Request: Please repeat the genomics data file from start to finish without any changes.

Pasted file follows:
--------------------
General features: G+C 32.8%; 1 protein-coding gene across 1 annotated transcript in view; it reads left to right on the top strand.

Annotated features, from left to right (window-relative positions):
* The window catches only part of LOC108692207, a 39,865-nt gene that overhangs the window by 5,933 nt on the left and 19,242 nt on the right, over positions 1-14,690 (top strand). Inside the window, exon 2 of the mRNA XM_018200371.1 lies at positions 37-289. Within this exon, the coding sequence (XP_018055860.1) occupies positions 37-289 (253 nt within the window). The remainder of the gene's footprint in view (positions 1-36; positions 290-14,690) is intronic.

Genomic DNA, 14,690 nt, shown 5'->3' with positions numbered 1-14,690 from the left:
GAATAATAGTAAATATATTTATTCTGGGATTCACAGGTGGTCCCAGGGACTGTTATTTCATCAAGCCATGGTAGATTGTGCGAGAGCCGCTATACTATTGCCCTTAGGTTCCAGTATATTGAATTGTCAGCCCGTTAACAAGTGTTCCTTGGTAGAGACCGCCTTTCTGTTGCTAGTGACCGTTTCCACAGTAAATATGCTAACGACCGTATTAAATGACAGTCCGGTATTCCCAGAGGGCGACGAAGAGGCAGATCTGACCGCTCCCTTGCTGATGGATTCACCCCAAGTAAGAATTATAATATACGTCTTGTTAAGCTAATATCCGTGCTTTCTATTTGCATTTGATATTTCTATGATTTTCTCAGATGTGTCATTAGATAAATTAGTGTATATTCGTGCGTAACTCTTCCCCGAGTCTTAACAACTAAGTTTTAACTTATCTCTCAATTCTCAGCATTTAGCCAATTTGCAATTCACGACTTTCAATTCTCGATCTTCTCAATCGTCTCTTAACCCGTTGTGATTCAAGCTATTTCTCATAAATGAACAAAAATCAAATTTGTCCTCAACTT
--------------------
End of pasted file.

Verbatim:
General features: G+C 32.8%; 1 protein-coding gene across 1 annotated transcript in view; it reads left to right on the top strand.

Annotated features, from left to right (window-relative positions):
* The window catches only part of LOC108692207, a 39,865-nt gene that overhangs the window by 5,933 nt on the left and 19,242 nt on the right, over positions 1-14,690 (top strand). Inside the window, exon 2 of the mRNA XM_018200371.1 lies at positions 37-289. Within this exon, the coding sequence (XP_018055860.1) occupies positions 37-289 (253 nt within the window). The remainder of the gene's footprint in view (positions 1-36; positions 290-14,690) is intronic.

Genomic DNA, 14,690 nt, shown 5'->3' with positions numbered 1-14,690 from the left:
GAATAATAGTAAATATATTTATTCTGGGATTCACAGGTGGTCCCAGGGACTGTTATTTCATCAAGCCATGGTAGATTGTGCGAGAGCCGCTATACTATTGCCCTTAGGTTCCAGTATATTGAATTGTCAGCCCGTTAACAAGTGTTCCTTGGTAGAGACCGCCTTTCTGTTGCTAGTGACCGTTTCCACAGTAAATATGCTAACGACCGTATTAAATGACAGTCCGGTATTCCCAGAGGGCGACGAAGAGGCAGATCTGACCGCTCCCTTGCTGATGGATTCACCCCAAGTAAGAATTATAATATACGTCTTGTTAAGCTAATATCCGTGCTTTCTATTTGCATTTGATATTTCTATGATTTTCTCAGATGTGTCATTAGATAAATTAGTGTATATTCGTGCGTAACTCTTCCCCGAGTCTTAACAACTAAGTTTTAACTTATCTCTCAATTCTCAGCATTTAGCCAATTTGCAATTCACGACTTTCAATTCTCGATCTTCTCAATCGTCTCTTAACCCGTTGTGATTCAAGCTATTTCTCATAAATGAACAAAAATCAAATTTGTCCTCAACTT